In His Own Write/ A Spaniard in the Works by John Lennon, book review: All you need is love of wordplay
Friday 12 December 2014
These may only be a footnote in the history of the Beatles, but there’s still enough here to entertain anyone with a liking for John Lennon’s off-the-wall humour or verbal legerdemain
When these books were first published in 1964 (Write) and 1965 (Spaniard), anything that had the word Beatles attached – from plastic guitars to tin trays – was selling as fast as it could be manufactured.
As a result, John Lennon’s slim volumes of offbeat prose and poetry went straight to the top of the bestseller list, with In His Own Write selling 50,000 copies on the first day of publication alone. Their value and merit didn’t really come into it. A self-penned list of Lennon’s dry-cleaning items would probably have sold just as well. But now, nearly half a century later and 34 years since his death, there’s a chance to reassess their worth.
What’s obvious from the start, is that the man who formed one half of one of the greatest songwriting teams in rock history had a way with words. The verbal interplay – “All of a surgeon there was amerry timble on the door” – is dextrous, effective, but, carried to excess as it sometimes is, a little tiring. I would hazard a guess that Lennon’s inspiration came from the nonsense poems of Edward Lear, the Goonish humour of Spike Milligan and the utterances of Stanley Unwin, a now overlooked comedian, whose mangling of the English language in self-styled “Unwinese” (or “Basic Engly Twenty Fido”) enlivened many a television variety show throughout the Sixties.
In Lennon’s hands, this Unwinese “On balmy seas and pernie schooners/ On strivers and warming things” takes us on voyages of whimsy, which while innocent enough in Write, take on a more acerbic and satirical edge in Spaniard – “Being a good Catholic, Jesus wiped the spit from his face and turned the other cheese – but she had gone leaving him once more in an agatha of christy”. These religious references went unnoticed at the time. It would be the following year, 1966, that Lennon uttered a throwaway line about the Beatles being “more popular than Jesus” which would dog his career until his death.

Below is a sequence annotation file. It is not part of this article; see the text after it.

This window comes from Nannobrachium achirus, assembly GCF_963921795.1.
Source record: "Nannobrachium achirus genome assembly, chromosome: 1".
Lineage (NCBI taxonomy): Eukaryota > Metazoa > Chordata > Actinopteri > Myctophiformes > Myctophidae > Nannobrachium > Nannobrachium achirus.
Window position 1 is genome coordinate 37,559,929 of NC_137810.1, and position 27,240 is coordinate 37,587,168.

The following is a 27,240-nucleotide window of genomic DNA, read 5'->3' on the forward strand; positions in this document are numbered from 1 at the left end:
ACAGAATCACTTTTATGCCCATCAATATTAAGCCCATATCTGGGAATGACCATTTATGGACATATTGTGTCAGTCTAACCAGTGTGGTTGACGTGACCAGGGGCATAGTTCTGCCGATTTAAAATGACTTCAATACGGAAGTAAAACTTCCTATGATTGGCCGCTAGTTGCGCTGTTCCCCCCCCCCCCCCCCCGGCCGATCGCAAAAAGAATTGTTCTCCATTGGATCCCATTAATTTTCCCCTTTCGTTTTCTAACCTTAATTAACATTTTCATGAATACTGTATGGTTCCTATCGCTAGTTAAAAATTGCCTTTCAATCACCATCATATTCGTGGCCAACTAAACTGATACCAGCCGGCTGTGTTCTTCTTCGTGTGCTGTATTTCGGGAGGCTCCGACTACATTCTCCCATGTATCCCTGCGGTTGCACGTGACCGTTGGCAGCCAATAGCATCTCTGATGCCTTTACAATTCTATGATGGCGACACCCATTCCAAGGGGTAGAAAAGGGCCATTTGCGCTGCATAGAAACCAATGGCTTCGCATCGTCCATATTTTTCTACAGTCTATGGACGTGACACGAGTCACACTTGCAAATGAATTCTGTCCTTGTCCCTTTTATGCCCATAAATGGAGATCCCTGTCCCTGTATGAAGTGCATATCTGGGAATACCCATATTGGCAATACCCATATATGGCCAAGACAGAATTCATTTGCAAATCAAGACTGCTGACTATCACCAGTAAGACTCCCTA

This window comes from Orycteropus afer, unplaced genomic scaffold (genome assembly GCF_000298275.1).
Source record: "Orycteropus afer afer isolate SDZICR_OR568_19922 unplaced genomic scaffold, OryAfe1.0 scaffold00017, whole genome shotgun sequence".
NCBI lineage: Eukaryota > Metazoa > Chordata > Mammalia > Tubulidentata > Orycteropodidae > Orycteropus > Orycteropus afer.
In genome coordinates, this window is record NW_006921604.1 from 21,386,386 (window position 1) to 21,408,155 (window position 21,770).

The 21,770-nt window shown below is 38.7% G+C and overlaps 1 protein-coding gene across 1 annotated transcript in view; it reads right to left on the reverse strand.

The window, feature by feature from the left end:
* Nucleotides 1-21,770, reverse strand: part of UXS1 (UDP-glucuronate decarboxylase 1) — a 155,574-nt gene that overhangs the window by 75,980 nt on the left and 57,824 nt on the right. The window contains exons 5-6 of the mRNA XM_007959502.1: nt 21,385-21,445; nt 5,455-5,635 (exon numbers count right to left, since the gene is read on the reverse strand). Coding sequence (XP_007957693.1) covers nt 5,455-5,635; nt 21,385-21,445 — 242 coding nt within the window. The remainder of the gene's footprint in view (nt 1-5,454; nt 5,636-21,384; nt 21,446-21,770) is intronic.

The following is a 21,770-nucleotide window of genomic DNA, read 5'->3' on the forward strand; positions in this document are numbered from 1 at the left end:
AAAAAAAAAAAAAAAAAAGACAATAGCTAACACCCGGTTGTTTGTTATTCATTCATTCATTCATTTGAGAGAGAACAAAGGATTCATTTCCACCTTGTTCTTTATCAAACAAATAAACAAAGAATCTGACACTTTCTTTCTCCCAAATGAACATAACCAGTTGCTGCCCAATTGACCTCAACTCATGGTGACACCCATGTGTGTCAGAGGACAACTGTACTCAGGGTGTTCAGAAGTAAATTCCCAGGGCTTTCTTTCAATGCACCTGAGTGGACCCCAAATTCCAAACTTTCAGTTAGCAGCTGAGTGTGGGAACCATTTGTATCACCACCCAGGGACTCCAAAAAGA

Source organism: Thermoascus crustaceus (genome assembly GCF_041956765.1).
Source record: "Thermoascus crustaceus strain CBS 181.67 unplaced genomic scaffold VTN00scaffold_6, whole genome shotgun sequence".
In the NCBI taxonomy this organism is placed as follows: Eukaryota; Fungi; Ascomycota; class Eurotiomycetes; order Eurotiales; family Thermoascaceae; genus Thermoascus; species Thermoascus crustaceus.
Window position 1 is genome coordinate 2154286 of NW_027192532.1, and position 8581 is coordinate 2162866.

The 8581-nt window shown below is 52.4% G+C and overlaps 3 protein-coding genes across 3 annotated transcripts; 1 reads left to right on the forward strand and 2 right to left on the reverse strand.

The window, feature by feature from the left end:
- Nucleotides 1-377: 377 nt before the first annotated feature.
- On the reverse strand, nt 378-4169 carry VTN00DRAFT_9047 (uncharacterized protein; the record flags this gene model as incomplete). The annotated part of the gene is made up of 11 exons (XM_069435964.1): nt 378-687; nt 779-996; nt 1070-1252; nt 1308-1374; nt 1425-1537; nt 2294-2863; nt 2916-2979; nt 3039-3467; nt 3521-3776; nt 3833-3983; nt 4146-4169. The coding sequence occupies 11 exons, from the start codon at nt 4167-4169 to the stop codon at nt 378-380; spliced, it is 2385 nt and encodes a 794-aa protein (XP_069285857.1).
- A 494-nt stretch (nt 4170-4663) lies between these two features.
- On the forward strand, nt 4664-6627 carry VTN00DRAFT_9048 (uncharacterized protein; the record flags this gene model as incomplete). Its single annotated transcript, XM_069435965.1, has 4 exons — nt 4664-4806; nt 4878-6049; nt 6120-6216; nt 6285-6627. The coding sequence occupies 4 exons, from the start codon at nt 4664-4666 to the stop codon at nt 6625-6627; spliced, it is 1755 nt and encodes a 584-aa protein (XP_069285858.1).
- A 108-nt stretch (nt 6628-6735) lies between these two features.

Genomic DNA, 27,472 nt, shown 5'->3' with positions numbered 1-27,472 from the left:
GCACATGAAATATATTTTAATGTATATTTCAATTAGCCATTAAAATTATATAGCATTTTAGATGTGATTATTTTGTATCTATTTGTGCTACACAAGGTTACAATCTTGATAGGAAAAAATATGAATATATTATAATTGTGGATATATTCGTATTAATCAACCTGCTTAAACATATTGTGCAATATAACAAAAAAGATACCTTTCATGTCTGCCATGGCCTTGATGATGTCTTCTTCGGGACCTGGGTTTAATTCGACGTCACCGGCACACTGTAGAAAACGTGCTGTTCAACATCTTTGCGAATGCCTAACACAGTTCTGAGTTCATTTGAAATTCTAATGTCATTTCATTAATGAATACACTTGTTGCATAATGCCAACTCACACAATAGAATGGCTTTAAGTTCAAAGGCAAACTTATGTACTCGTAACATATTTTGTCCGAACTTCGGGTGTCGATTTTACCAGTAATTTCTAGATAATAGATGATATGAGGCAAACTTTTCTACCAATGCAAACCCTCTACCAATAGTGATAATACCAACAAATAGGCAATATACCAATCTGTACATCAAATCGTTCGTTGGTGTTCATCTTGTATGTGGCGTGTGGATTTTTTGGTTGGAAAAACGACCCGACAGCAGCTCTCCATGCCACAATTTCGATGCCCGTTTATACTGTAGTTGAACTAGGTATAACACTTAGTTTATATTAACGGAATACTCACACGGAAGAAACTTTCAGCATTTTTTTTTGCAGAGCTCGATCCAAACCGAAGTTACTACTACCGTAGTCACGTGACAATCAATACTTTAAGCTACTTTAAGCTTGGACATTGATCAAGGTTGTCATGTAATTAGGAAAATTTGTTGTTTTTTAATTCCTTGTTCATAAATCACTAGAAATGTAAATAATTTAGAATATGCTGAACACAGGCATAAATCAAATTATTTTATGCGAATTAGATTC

As much a product of their time as they are of Lennon’s fertile imagination, it would have been useful to have the writings annotated for a younger generation. Topical comments date quickly, and although the newspapers “the Deadly Excess” and “Davey Grail” are still with us, would new readers have any idea who Godfree Wind (Godfrey Winn, a saccharine newspaper columnist and occasional Housewives’ Choice host) or Frank Cunnings (Frank Cousins, a trade union leader and Labour minister) are? Two entire pages in Spaniard, for instance, are devoted to a parody of Cassandra (or as Lennon has it, “Cassandle”), then a Daily Mirror columnist and Fleet Street heavyweight.
Having scaled the absurdist heights of such stories as “The Fingletoad Resort of Teddiviscious”, it’s a relief to turns to the poems where Lennon slips into normal English for some delightful comic verse, such as “The Fat Budgie” – “I have a little budgie/ He is my very pal/ I take him walks in Britain/ I hope I always shall” or the oddly poignant and perhaps best piece in the two volumes, “Our Dad” in Spaniard. “You don’t want me around,’ he said,/ ‘I’m old and crippled too’,/ We didn’t have the heart to say/ ‘You’re bloody right it’s true’”. All the pieces benefit, too, from Lennon’s Thurber-like drawings of everything from flying sheep to “The Fat Growth on Eric Hearble” which show the benefit perhaps of his art-school training and remain fresh, vivid and telling, 50 years on.
These may only be a footnote in the history of the Beatles, but there’s still enough here to entertain anyone with a liking for John Lennon’s off-the-wall humour or verbal legerdemain.